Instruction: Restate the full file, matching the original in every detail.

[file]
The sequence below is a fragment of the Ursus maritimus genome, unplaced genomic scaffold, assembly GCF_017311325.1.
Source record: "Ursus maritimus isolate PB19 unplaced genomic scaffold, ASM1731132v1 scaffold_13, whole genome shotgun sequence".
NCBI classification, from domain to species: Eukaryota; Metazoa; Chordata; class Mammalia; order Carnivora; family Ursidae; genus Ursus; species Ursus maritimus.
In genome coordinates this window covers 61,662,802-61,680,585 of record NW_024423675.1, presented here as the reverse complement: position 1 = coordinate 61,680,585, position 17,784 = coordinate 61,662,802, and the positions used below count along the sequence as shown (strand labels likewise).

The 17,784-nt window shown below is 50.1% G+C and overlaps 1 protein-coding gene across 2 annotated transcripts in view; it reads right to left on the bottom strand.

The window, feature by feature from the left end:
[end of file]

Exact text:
The sequence below is a fragment of the Ursus maritimus genome, unplaced genomic scaffold, assembly GCF_017311325.1.
Source record: "Ursus maritimus isolate PB19 unplaced genomic scaffold, ASM1731132v1 scaffold_13, whole genome shotgun sequence".
NCBI classification, from domain to species: Eukaryota; Metazoa; Chordata; class Mammalia; order Carnivora; family Ursidae; genus Ursus; species Ursus maritimus.
In genome coordinates this window covers 61,662,802-61,680,585 of record NW_024423675.1, presented here as the reverse complement: position 1 = coordinate 61,680,585, position 17,784 = coordinate 61,662,802, and the positions used below count along the sequence as shown (strand labels likewise).

The 17,784-nt window shown below is 50.1% G+C and overlaps 1 protein-coding gene across 2 annotated transcripts in view; it reads right to left on the bottom strand.

The window, feature by feature from the left end: